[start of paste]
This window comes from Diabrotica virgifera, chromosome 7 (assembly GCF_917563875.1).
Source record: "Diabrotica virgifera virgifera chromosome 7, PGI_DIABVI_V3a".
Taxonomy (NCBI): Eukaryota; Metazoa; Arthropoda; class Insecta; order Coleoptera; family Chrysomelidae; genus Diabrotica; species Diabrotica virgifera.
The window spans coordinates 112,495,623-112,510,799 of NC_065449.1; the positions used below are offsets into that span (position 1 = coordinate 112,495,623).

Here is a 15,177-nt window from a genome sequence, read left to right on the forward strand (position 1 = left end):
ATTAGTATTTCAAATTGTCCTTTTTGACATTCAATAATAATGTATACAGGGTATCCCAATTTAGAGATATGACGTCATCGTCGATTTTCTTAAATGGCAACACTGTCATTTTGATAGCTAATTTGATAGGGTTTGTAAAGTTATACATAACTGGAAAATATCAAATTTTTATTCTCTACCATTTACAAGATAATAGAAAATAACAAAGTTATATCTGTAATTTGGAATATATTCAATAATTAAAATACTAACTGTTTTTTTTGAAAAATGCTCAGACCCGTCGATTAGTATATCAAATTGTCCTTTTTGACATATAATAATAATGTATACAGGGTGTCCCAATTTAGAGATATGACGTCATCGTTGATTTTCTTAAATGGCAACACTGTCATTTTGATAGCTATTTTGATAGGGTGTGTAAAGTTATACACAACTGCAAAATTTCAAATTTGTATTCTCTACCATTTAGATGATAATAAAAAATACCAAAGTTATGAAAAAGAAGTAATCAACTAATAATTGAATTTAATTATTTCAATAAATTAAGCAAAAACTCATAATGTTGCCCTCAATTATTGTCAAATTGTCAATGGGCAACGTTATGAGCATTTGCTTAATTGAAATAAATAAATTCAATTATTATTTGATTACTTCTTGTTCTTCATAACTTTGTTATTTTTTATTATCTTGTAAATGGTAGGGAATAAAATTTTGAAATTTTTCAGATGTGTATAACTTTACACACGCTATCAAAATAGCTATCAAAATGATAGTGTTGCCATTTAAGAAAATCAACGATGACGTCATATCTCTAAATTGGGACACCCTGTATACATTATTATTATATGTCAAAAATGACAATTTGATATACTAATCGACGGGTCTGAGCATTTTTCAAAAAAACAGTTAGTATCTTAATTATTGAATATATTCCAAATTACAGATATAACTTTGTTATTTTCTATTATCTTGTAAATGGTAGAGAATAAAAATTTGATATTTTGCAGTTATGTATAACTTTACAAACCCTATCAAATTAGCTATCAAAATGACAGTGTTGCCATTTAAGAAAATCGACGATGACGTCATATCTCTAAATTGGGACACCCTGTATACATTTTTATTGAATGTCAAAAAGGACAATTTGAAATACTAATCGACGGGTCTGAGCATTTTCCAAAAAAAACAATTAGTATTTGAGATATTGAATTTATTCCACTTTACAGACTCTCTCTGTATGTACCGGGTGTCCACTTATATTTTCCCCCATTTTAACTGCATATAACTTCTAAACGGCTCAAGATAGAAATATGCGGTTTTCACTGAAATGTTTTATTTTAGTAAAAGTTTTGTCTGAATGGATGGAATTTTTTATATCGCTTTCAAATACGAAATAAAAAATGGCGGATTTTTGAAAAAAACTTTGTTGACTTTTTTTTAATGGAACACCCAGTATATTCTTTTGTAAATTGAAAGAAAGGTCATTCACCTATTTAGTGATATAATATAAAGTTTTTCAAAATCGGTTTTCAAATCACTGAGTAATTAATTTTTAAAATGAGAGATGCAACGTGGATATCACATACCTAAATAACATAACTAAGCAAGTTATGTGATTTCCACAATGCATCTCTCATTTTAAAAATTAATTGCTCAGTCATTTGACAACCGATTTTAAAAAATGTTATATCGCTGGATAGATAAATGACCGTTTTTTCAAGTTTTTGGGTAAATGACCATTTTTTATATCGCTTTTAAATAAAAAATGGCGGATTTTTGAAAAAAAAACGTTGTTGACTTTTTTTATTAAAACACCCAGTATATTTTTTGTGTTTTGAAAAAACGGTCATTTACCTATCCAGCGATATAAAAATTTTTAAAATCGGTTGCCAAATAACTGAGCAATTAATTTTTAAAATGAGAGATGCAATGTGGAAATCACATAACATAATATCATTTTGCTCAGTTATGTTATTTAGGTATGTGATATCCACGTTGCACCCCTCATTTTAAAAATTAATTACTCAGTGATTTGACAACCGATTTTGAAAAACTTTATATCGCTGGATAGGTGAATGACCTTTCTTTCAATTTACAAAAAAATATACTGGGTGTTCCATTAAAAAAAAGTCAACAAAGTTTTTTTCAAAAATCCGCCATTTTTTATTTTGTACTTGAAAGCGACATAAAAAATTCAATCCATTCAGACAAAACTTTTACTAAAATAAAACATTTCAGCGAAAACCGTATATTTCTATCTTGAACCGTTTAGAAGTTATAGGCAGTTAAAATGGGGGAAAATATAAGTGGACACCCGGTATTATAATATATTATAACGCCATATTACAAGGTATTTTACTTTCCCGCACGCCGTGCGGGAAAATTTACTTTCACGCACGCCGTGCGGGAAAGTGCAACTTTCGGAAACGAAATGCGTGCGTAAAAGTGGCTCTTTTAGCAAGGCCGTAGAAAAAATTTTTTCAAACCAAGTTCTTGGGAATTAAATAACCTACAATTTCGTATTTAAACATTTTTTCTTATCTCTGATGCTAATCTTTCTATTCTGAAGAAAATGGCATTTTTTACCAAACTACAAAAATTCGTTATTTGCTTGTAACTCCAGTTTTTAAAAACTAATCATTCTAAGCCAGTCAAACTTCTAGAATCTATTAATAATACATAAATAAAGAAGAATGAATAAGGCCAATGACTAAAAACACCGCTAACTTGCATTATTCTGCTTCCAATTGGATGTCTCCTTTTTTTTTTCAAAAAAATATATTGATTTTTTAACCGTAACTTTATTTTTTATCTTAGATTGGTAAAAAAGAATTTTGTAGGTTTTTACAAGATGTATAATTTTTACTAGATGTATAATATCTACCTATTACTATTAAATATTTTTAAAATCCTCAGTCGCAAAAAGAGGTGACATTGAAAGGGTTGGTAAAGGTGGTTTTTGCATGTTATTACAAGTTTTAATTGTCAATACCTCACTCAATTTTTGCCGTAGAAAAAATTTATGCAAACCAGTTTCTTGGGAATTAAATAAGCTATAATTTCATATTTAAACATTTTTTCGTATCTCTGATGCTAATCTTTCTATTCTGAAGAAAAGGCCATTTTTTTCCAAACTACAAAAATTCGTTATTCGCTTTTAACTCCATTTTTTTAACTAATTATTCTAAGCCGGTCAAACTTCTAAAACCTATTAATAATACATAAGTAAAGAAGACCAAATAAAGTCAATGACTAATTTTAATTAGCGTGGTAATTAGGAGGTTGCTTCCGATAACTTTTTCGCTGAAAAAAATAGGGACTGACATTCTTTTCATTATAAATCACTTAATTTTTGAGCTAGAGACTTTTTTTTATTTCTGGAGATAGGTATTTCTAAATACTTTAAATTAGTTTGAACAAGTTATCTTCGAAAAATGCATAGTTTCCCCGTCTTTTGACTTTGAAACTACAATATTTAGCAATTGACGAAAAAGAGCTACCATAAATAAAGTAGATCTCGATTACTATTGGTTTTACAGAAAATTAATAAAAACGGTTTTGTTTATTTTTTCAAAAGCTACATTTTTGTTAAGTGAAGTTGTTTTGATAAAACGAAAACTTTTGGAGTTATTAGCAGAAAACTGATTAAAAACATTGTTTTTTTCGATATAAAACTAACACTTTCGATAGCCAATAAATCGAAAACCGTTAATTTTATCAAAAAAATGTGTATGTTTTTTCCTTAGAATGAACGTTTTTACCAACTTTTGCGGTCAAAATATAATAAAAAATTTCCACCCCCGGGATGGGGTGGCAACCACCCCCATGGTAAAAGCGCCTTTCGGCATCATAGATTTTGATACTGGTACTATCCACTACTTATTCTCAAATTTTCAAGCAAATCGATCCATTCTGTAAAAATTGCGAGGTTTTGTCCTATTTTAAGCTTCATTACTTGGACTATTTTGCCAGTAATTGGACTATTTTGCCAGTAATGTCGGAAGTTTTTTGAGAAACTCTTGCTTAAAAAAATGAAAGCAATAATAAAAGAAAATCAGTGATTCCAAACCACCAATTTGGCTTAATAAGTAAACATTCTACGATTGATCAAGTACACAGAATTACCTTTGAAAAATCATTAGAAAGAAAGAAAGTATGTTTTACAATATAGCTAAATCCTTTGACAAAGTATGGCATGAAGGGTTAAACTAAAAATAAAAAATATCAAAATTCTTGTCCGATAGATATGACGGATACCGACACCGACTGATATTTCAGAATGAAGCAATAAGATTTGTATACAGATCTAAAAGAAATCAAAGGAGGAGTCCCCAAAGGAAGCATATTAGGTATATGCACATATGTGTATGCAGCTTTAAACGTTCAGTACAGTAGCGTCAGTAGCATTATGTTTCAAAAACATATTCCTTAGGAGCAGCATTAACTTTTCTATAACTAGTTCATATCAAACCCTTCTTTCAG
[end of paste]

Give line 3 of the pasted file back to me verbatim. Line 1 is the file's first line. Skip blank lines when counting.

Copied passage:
Taxonomy (NCBI): Eukaryota; Metazoa; Arthropoda; class Insecta; order Coleoptera; family Chrysomelidae; genus Diabrotica; species Diabrotica virgifera.